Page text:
Scottish Government issues guidance on Chief Planning Officers: Head of Profession, Professional Adviser, & more

logoNew guidance issued by the Scottish Government to be taken into consideration by local authorities when appointing the role of Chief Planning Officer, offers clarity on the role and responsibilities and how it contributes to the wider aims of the National Planning Framework.

Scottish Government writes:

The Town and Country Planning (Scotland) Act 1997 (as amended) requires that each planning authority must appoint a Chief Planning Officer.

The appointment and role of the Chief Planning Officer became a statutory requirement in April 2024, to advise authorities on planning and other functions relating to development. The Chief Planning Officer is to help strengthen leadership on planning and corporate recognition of the importance and positive influence of planning within their authorities.

This document contains statutory guidance. This guidance is to be taken into consideration by local authorities when appointing the role of Chief Planning Officer. Recognising this is Scottish Government guidance about professional appointments made by local government, the guidance is intended to provide clarity to support the effectiveness of the Chief Planning Officer and how it contributes to the corporate ambitions and the wider aims of the National Planning Framework. It is also recognised that this role does already exist in some form in planning authorities, and so this guidance ensures some consistency between authorities.

Statutory Requirement

The Planning (Scotland) Act 2019 introduced new requirements[1] for each planning authority to have a Chief Planning Officer and for Scottish Ministers to issue related guidance.

As required by the Act, this guidance provides details of the role of Chief Planning Officer. Planning authorities must also have regard to the appropriate qualifications and experience outlined in this guidance when making an appointment to the role.

Chief Planning Officer: Duties and Responsibilities

Professional Adviser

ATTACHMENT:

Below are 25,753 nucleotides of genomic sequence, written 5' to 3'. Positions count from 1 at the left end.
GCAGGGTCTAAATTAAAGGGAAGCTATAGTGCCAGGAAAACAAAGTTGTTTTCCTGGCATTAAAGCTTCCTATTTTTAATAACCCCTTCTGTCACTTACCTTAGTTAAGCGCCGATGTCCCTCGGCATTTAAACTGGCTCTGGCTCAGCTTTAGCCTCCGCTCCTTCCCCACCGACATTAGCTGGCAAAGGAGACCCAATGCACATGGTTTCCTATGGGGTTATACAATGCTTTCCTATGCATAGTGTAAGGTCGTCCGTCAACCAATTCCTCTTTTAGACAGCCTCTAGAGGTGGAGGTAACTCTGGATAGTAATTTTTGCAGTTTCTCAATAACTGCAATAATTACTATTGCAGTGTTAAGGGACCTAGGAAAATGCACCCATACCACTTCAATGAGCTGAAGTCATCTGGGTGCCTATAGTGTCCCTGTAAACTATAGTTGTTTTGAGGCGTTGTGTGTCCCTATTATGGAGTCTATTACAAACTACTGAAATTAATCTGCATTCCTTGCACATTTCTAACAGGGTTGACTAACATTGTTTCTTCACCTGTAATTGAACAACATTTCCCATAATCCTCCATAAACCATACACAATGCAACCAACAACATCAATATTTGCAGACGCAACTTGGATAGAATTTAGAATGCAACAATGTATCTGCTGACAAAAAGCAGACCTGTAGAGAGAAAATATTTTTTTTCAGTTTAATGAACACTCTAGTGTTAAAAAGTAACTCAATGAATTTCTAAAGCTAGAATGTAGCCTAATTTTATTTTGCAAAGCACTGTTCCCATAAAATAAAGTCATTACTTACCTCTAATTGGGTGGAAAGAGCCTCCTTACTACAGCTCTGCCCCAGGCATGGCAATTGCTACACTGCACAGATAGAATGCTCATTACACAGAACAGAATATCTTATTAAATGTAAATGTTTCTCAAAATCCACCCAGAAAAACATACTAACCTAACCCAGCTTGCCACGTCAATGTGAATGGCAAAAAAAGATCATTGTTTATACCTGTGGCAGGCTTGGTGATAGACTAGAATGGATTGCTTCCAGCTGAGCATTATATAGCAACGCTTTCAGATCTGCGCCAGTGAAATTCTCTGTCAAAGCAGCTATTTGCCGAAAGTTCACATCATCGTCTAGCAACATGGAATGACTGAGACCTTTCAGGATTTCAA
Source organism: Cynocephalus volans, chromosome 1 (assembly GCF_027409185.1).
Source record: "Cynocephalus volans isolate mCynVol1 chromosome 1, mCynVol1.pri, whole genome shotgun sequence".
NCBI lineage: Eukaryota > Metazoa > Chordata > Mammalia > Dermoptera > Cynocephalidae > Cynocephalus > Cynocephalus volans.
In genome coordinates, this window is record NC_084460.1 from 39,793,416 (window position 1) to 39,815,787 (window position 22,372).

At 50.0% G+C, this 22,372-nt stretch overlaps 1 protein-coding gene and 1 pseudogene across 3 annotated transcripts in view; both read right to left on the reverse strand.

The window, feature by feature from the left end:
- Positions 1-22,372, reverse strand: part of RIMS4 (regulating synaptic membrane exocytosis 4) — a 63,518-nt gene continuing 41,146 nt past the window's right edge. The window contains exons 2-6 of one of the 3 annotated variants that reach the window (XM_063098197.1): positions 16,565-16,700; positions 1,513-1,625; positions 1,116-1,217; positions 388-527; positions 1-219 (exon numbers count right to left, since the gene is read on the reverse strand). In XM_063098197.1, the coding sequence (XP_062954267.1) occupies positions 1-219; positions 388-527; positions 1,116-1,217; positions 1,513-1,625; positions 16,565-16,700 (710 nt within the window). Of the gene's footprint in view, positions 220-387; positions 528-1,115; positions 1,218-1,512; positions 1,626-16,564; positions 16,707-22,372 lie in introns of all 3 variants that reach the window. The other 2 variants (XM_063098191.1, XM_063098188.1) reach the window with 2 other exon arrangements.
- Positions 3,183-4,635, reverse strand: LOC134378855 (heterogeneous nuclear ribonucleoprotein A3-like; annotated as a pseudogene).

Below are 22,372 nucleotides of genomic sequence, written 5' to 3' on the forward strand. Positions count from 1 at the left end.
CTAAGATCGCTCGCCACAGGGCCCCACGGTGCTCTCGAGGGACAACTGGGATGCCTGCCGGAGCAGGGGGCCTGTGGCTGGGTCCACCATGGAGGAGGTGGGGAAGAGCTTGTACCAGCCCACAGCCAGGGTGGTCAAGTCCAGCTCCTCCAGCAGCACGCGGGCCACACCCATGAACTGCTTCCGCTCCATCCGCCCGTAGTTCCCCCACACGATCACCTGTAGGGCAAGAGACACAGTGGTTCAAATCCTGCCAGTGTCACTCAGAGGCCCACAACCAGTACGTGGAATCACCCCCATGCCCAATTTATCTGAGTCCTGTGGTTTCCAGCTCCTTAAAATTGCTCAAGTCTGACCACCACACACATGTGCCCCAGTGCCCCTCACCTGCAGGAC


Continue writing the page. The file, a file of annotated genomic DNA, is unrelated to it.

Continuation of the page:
The Chief Planning Officer should play a key role in the leadership, vision and strategic direction of the planning authority, carrying out a strategic role that works to raise the profile of planning in authority decisions. The Chief Planning Officer is to be an ambassador for the profession of planning, advising the authority about the carrying out of the functions conferred on them by virtue of the planning Acts, and any function conferred on them by any other enactment related to development. They will be the professional adviser to the local or national park authority as a whole on the spatial and place-based implications of decisions and investments in the short, medium, and longer term. This entails providing relevant professional planning advice and support to the authority’s senior management team and elected members and assisting in developing corporate objectives and translating these into place-based strategies.

Delivering National Planning Priorities

The Chief Planning Officer will work to deliver the current national priorities, policies or strategies, ensuring that local and national park authorities are aligned with national-level planning principles. They should contribute to the development and maintenance of plans and strategies which support the achievement of national planning priorities, promoting economic, environmental and social issues and ensuring the delivery of an inclusive and accessible planning system.

Champion of Place

The role will support place making ambitions within the authority. Acting as the authority’s placemaking champion would support this and the ability to work collaboratively with other officers and members who share these championing responsibilities, developing and maintaining working relationships.

Head of Profession

The Chief Planning Officer will be the head of profession in the organisation, and the senior responsible officer for the organisation’s planning service. This entails being a point of contact for key stakeholders of the organisation on planning and place, representing the planning authority externally as a respected ambassador of the profession, and leading the effective management and development of employees across the planning authority and ensuring they are consulted, empowered, skilled, valued and motivated to deliver a modern and effective planning service.

Performance and Improvement